-Fact is, there very well could be other damage internally related to
    playback (in addition to obvious external damage) which is not evident to
    you. While this may not be likely, it is certainly possible--which means it
    is reasonable for them to wait.

    Repairs are expensive for companies because rather than just running down an
    assembly line (like when building the device when new), the device requires
    time, thought, and specific (non-assembly-line-type) work. They would
    likely actually save themselves time and money by simply giving you a new
    one, but they can't for obvious reasons. This is why it is often better for
    consumers to simply replace the thing. Frustrating, but it's just reality.
    If you ever go into manufacturing, you'll understand that you can't play
    Santa Claus every time someone breaks your product.
     
    Mark M, Nov 4, 2004
    #6
  7. Sky High

    Larry Guest

    In article <ELuid.208823$a85.113455@fed1read04>, mjmorgan2
    @goaway.cox.unless.no.crap.net says...
    > Surely you must understand that it would be foolish for any repair service
    > to give you a quote before they have examined the device...
    > -Fact is, there very well could be other damage internally related to
    > playback (in addition to obvious external damage) which is not evident to
    > you. While this may not be likely, it is certainly possible--which means it
    > is reasonable for them to wait.
    >
    > Repairs are expensive for companies because rather than just running down an
    > assembly line (like when building the device when new), the device requires
    > time, thought, and specific (non-assembly-line-type) work. They would
    > likely actually save themselves time and money by simply giving you a new
    > one, but they can't for obvious reasons. This is why it is often better for
    > consumers to simply replace the thing. Frustrating, but it's just reality.
    > If you ever go into manufacturing, you'll understand that you can't play
    > Santa Claus every time someone breaks your product.
    >


    Digital camera repair is similar to TV repair on consumer
    grade non home theater TVs.. By the time you pay for the
    part and the labor, you could have bought a newer better
    one.

    Its been that way for a long time in the colonies.


    --
    Larry Lynch
    Mystic, Ct.
     
    Larry, Nov 4, 2004
    #7
  8. Sky High

    Alan Meyer Guest

    "Mark M" <> wrote in message
    news:ELuid.208823$a85.113455@fed1read04...
    > ...
    > Surely you must understand that it would be foolish for any repair service
    > to give you a quote before they have examined the device...
    > -Fact is, there very well could be other damage internally related to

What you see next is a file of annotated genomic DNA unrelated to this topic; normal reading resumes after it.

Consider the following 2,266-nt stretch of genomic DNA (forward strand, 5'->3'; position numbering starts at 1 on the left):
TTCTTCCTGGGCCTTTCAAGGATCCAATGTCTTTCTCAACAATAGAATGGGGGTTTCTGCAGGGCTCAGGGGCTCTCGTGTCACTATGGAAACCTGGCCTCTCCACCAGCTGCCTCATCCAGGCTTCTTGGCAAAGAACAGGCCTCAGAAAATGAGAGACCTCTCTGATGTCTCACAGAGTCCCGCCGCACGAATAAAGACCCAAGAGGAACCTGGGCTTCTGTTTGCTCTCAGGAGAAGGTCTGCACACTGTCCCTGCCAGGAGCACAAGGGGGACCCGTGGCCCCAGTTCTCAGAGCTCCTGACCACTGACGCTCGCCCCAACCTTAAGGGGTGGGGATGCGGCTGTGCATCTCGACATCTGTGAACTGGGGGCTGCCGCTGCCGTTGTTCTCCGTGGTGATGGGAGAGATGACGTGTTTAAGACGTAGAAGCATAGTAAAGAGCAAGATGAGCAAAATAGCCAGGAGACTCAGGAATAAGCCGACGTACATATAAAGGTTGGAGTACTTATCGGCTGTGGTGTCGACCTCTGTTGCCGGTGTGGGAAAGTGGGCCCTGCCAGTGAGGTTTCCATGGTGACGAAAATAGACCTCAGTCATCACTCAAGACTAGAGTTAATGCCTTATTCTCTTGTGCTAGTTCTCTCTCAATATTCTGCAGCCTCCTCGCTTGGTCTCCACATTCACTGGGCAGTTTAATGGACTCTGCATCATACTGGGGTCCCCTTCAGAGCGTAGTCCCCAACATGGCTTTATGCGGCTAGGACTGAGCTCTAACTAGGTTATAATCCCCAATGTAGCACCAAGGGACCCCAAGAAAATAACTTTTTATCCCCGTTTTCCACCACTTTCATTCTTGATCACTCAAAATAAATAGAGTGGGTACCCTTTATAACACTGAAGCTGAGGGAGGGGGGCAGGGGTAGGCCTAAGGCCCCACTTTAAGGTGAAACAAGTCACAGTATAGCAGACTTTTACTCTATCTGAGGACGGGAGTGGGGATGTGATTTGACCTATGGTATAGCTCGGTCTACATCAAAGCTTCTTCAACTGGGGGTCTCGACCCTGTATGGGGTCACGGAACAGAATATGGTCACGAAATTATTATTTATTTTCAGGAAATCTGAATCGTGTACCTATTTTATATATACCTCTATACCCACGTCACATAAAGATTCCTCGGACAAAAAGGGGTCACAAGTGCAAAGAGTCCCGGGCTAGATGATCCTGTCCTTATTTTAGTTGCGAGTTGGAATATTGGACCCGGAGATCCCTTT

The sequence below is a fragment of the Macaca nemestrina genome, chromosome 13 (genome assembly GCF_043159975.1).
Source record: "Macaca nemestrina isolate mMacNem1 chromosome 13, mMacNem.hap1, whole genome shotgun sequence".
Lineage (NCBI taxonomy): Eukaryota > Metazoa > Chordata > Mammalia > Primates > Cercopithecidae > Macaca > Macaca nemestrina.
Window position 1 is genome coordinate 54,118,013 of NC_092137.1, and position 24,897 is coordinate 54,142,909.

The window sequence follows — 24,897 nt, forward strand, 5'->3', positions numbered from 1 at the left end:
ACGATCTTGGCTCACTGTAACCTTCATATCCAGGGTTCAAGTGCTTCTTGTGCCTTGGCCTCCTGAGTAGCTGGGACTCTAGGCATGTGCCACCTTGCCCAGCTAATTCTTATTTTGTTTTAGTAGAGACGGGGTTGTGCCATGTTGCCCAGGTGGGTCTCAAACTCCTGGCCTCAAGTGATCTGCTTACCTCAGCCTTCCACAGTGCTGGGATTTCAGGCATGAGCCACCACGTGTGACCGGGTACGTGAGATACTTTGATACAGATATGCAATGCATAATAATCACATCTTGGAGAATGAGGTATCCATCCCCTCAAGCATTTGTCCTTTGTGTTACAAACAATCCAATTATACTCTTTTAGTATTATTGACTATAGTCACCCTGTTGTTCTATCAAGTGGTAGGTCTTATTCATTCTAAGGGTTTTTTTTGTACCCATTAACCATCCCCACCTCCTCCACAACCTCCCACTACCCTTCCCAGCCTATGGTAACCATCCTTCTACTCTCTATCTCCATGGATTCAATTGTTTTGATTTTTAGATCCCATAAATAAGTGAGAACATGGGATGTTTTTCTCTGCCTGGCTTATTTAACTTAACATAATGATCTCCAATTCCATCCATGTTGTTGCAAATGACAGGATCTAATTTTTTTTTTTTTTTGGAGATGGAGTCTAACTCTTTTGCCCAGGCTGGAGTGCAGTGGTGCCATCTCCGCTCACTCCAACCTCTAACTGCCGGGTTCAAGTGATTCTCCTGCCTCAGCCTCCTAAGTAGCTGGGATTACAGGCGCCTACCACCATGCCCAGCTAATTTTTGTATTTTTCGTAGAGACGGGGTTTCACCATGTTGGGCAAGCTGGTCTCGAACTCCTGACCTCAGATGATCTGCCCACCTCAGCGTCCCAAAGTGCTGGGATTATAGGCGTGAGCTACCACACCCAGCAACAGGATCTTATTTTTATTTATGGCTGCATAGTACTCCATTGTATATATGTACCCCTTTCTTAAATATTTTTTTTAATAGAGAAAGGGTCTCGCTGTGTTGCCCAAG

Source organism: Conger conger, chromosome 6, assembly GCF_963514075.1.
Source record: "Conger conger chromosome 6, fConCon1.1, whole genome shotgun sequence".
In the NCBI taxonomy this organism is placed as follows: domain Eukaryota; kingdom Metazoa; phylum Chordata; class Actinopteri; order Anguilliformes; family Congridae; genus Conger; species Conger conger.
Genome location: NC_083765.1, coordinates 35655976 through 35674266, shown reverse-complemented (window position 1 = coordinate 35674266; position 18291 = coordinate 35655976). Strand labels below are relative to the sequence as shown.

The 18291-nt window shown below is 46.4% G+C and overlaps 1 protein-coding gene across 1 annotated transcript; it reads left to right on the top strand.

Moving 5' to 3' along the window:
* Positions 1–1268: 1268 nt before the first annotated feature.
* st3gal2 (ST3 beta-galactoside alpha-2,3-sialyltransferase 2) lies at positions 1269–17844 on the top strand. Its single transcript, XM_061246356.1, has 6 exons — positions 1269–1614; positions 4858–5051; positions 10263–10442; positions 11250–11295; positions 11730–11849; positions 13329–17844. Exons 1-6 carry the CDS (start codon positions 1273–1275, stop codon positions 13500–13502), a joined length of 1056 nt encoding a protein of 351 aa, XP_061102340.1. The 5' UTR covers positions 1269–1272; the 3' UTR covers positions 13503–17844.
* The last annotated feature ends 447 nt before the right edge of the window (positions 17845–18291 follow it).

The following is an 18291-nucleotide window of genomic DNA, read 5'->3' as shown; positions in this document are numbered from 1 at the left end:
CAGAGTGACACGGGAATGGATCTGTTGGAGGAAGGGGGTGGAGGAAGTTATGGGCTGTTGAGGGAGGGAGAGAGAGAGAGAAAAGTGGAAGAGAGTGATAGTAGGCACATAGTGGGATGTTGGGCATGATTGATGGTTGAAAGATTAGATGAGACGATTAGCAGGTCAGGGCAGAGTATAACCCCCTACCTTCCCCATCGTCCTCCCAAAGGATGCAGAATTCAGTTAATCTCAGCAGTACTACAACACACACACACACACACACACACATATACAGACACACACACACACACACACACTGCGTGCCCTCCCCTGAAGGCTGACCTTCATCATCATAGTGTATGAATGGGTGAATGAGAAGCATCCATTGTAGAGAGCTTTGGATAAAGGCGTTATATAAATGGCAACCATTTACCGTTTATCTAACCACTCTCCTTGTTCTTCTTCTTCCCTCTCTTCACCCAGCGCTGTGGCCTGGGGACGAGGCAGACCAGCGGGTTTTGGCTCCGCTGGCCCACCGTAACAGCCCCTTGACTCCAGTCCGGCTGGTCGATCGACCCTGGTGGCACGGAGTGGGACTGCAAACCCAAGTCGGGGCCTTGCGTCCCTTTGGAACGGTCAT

> playback (in addition to obvious external damage) which is not evident to
    > you. While this may not be likely, it is certainly possible--which means

    it
    > is reasonable for them to wait.
    >
    > Repairs are expensive for companies because rather than just running down

    an
    > assembly line (like when building the device when new), the device

    requires
    > time, thought, and specific (non-assembly-line-type) work. They would
    > likely actually save themselves time and money by simply giving you a new
    > one, but they can't for obvious reasons. This is why it is often better

    for
    > consumers to simply replace the thing. Frustrating, but it's just

    reality.
    > If you ever go into manufacturing, you'll understand that you can't play
    > Santa Claus every time someone breaks your product.


    Your points are well taken, and can't disagree with them.
    I understand that if repairing cameras is your main business and you
    need to make a profit from it, it is hard to offer fixed price repairs,
    although I have seen it done, for example, with computer monitors.

    However if I were a camera manufacturer I would seriously consider
    offering fixed price repairs as a customer service. Sony is in a
    special position for a lot of reasons.

    First, they get the parts much, much cheaper than any repair shop can.
    Ditto for service manuals, special tools, and factory training.

    Second, they only repair Sony cameras, they don't need parts,
    manuals, training, or expertise on any other brands.

    Third, they can profit from repeat sales and new sales to
    customers who like the idea that they can get fixed price
    repairs. The increased good will and sales it engenders
    might very well more than cover any losses.

    Fourth, they don't need a single fixed price. It would
    not be unreasonable, for example, to offer a fixed price
    for electronics repairs and another fixed price for optics
    repairs. A customer could probably tell the difference
    95% of the time.

    Finally, in impossible cases (customer sends in a camera
    that has been run over and mashed by a truck), they could